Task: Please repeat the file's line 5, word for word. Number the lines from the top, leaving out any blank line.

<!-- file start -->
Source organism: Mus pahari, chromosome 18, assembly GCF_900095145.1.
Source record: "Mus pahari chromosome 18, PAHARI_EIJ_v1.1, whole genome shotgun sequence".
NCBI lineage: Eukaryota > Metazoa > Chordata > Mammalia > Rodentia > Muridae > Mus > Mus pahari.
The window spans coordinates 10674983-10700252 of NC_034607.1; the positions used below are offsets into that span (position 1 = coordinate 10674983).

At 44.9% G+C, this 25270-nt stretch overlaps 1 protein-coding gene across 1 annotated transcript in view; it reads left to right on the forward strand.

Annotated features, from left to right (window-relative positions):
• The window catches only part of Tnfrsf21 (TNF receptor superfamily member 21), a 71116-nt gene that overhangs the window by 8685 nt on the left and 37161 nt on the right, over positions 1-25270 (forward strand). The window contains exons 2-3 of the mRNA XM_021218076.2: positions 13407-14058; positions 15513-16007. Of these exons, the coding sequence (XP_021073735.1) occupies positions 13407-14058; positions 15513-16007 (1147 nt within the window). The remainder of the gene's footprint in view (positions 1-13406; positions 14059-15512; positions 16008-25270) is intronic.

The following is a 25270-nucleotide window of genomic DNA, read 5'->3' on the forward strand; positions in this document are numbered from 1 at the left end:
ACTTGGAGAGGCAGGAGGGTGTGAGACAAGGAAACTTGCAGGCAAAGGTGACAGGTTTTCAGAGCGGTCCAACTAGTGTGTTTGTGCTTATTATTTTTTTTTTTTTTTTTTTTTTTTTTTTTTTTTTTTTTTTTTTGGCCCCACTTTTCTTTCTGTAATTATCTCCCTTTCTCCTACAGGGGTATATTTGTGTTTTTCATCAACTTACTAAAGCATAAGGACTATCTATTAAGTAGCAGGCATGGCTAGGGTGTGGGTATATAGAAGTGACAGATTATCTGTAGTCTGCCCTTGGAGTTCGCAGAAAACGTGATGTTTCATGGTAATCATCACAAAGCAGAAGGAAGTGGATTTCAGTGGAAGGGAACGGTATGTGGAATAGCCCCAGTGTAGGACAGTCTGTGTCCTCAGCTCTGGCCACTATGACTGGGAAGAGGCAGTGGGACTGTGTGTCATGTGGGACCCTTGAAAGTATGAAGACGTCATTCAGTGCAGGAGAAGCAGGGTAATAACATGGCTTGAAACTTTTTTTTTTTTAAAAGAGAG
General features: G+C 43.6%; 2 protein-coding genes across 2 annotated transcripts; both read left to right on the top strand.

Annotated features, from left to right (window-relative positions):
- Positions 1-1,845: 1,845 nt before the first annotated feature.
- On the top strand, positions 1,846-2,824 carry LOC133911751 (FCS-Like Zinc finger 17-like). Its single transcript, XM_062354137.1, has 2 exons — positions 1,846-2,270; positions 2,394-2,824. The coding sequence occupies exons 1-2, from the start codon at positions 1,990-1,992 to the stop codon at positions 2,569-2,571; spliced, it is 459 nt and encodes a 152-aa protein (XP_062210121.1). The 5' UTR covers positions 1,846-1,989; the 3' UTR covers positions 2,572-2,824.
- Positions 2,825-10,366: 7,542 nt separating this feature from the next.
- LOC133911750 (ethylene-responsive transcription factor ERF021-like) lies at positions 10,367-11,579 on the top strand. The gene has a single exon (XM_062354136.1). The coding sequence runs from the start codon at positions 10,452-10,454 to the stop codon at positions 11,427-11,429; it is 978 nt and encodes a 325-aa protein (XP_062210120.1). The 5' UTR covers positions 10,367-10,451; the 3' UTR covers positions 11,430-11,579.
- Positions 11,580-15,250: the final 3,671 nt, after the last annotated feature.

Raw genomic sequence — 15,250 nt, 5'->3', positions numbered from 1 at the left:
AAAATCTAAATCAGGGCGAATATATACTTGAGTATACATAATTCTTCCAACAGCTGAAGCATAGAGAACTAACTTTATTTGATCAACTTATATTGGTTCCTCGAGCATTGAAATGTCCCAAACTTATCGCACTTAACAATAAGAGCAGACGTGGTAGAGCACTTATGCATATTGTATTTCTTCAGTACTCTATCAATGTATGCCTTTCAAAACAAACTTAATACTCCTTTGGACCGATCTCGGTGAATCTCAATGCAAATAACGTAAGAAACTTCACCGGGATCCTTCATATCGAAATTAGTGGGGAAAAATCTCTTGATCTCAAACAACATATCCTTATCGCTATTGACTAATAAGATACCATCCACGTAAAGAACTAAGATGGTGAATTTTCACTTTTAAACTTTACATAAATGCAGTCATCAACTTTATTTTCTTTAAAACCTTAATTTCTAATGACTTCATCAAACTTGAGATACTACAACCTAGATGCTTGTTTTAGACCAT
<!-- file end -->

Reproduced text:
At 44.9% G+C, this 25270-nt stretch overlaps 1 protein-coding gene across 1 annotated transcript in view; it reads left to right on the forward strand.